The University of Iowa, in its wisdom, a few days ago quickly removed from public view a faculty member’s sculpture made of newspaper clippings about the Ku Klux Klan. The seven-foot-tall sculpture was in the form of a cloaked and hooded Klansman.
The university called the display “divisive, insensitive, and intolerant.”
President Sally Mason apologized to one and all.
“For failing to meet our goal of providing a respectful, all-inclusive, educational environment, the university apologizes,” she said.
An apology was indeed called for.
Mason should have apologized for removing the statue.
It is not the university’s role to shield or protect students from what most people view as unpleasant facts, unpopular causes or unpalatable ideas. Universities are supposed to expose and expound and explain the unpleasant as well as the pleasant, the unpopular as well as the popular, the unpalatable as well as the palatable — isn’t that what Mason’s “all-inclusive” means? And that statue provided a great opportunity to do just that.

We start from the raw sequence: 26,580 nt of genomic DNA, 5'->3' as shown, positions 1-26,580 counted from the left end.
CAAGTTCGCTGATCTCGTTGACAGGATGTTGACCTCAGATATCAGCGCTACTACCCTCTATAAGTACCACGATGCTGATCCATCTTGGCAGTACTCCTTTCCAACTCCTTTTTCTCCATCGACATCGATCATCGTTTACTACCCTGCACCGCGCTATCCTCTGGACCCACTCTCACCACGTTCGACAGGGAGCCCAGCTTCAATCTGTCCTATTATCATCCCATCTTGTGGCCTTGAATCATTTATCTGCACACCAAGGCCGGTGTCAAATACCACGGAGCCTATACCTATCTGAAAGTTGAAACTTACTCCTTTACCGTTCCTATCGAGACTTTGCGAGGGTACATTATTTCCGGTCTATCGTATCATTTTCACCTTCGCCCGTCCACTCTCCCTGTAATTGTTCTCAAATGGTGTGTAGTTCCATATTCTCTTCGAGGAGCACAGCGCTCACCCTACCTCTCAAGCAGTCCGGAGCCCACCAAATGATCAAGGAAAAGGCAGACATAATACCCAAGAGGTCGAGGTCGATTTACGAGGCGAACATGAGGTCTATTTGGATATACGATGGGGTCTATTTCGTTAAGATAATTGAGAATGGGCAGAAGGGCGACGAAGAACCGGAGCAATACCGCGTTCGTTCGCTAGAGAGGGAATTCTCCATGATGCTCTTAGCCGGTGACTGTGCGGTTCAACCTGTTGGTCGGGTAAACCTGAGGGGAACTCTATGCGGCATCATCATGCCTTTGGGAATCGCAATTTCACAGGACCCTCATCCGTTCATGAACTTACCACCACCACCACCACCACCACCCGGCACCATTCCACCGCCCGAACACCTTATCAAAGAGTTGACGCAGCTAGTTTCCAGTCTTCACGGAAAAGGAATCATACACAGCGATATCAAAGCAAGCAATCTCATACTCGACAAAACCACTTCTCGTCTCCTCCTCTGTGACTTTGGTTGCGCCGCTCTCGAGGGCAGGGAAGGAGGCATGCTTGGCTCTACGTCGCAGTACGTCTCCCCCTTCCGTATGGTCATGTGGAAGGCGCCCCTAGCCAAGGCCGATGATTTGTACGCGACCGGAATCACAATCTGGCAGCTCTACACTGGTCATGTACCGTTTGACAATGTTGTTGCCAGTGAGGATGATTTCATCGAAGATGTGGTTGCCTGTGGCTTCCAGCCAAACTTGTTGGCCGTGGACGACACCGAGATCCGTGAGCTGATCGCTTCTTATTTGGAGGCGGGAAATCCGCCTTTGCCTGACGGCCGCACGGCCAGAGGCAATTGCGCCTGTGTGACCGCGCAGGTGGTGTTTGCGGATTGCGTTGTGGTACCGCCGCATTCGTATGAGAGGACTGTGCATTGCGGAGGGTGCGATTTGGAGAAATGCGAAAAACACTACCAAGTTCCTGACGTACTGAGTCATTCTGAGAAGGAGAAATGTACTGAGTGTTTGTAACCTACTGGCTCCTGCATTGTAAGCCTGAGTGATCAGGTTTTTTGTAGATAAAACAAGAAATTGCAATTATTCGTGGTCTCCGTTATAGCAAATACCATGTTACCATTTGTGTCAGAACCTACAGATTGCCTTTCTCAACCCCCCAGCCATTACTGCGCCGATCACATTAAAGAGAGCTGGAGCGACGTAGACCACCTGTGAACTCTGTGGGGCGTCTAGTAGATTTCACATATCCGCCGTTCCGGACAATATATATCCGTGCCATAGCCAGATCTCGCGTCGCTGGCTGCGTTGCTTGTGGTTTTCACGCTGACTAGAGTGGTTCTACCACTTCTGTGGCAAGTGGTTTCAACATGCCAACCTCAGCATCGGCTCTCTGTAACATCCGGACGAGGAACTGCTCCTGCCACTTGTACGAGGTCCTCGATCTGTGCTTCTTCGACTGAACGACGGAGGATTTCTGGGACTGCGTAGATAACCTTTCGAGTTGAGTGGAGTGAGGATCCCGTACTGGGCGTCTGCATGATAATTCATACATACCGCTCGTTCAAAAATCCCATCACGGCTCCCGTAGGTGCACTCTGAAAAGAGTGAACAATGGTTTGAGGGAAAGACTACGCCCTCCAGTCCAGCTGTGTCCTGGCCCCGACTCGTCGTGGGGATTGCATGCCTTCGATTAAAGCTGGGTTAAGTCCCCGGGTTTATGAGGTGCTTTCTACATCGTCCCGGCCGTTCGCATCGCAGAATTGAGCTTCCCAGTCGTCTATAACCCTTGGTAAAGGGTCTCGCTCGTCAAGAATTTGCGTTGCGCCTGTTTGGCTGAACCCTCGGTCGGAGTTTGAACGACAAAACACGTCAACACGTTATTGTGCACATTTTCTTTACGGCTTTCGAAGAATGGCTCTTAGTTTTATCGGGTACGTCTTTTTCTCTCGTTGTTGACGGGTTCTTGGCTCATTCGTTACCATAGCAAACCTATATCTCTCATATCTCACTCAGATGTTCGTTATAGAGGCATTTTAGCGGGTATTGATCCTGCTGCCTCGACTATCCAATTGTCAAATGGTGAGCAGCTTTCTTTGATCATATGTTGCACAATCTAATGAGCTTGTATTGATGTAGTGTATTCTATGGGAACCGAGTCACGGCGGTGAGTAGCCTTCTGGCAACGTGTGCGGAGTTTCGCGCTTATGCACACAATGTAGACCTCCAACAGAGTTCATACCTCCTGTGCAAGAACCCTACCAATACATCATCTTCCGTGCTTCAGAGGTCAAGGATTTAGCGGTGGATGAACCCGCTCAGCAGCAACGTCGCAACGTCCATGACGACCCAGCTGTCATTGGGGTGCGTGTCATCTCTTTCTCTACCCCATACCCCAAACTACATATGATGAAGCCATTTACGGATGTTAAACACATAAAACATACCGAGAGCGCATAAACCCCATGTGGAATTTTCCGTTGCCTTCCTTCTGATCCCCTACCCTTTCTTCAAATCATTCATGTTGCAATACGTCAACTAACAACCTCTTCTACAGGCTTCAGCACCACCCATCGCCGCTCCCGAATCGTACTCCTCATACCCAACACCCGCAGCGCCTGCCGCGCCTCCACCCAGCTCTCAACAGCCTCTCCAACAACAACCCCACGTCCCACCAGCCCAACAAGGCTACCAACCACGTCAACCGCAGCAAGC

For the Ku Klux Klan is part of the history of Iowa. An unpleasant history, to be sure. But history nevertheless.
As World War I came to an end, the Klan rose in power throughout the South, burning crosses, lynching black people and spreading fear and hate — hate of blacks, hate of Jews, hate of Roman Catholics and hate of immigrants. It spread north, and it gained many followers in Iowa, in both the cities and the towns. It held parades in Des Moines and Ottumwa and other cities — long lines of hooded and white-sheeted men carrying American flags and the occasional cross, often at dusk.
A handbill for a Klan parade in Des Moines on June 12, 1926, noted it would be preceded by a picnic at the Fairgrounds. “The public is cordially invited,” the handbill said. And photos show a crowd watching the parade move through town. It included hundreds of sheeted marchers. Proudly among them: Police superintendent John W. Jenny.
Klan members were active in politics in the nation and in Iowa. They were heavily represented at the 16-day, 103-ballot 1924 Democratic convention — it was derisively known as the Klanbake — and they defeated a platform plank to condemn the Klan.
All this could have been a great subject for a campus forum or a history class or a public-radio discussion. Instead, President Mason is appointing a committee “to advise me on options including strengthening cultural competency training and reviewing our implicit bias training, as we move forward.”
I don’t know what that means. But it doesn’t sound like a ringing endorsement of free speech.